I have worked in the oil & gas upstream exploration since the 70’s and I want to tell you folks you are focused on the wrong things to protect the county, the people and the land. NM is important to me personally. There are ways to preserve Everything. 99.9% of the opportunity for ground water to be contaminated is when the vertical section of the well is drilled through that formation/section and in the way the zone is sealed off from the rest of the well. Its not rocket science but you need knowledgeable people to advise you on regulations to set to fully protect the environment. Also the worst contaminations are on the surface. I have worked in states that do nearly nothing, to States that set Extremely stringent standards for surface contamination. You have to make prison sentences for environmental damage mandintory. Even Huge fines don’t deter the operating companies. These Companies have more money than God so it has to be jail time for CEO’s and workers. Once again you need to find someone who has worked in the industry to advise the lawmakers. Contrary to popular opinion oil field workers love the environment and want to go to extremes to keep it safe but they cannot do the work necessary unless the operating companies make it mandatory and allocate the funding in the “well plan.” ALSO there are things you need to do in legislation to tie the monitary success of the well to the aftercare of the land and wildlife. PS I think Starbucks is way too yuppie for Mora County & remember these people have more money than God so you need to spend yours wisely to protect what you have. . . -steve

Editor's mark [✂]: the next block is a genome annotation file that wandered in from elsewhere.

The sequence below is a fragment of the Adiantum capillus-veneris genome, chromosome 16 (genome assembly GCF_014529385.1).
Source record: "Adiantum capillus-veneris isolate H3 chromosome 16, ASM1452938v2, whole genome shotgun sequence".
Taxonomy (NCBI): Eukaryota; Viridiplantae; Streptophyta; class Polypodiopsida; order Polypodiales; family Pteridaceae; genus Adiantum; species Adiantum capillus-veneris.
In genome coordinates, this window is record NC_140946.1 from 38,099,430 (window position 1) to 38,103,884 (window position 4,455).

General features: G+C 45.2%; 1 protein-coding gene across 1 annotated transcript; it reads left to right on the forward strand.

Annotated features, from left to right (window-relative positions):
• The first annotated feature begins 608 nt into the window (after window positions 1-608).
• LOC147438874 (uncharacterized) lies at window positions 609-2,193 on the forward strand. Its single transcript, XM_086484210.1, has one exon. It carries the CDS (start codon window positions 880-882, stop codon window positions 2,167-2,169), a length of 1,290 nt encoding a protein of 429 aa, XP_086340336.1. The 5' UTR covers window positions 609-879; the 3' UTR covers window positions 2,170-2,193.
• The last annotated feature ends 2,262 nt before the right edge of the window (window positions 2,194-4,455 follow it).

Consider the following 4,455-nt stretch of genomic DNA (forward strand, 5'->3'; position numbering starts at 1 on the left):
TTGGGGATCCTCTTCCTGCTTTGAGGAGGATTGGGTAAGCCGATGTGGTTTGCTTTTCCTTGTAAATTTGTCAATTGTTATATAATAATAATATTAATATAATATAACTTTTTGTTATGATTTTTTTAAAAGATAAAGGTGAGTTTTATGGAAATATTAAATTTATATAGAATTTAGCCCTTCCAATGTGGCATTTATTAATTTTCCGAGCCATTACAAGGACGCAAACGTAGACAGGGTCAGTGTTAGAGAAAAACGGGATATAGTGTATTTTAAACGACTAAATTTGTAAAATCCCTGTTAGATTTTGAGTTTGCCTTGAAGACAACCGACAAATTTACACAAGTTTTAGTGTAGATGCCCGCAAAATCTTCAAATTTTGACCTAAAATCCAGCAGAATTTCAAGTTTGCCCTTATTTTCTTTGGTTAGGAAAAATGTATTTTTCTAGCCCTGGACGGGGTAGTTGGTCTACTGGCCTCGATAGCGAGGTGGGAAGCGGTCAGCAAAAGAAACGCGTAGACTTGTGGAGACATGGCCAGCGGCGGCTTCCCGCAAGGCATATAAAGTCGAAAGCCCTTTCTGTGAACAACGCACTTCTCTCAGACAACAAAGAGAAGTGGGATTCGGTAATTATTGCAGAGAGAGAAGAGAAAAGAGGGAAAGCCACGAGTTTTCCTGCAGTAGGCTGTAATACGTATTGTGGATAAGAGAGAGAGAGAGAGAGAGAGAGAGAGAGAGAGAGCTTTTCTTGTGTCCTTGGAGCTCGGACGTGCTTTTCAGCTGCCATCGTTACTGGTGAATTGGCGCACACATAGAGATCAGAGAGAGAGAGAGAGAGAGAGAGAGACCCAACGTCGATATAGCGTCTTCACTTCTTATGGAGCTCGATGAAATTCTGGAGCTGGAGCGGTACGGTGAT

• kevinzeese

    Thanks for your comment. Two things:

    1. I am not convinced any regulations, even with criminal enforcement (and it better be of the CEOs rather than – or along with – the workers who face jail time) can be crafted to make extreme energy extraction like fracking, tar sands or mountain top removal environmentally healthy.

    2. The ‘all of the above’ energy approach that continues to rely on oil, gas, coal and nuclear is a mistake, we need to make a conscious and intentional shift to a new energy economy one that is carbon-free and nuclear free.We could do this by 2030 or sooner. I know people think this is impossible but that is the propaganda of big energy. See here for more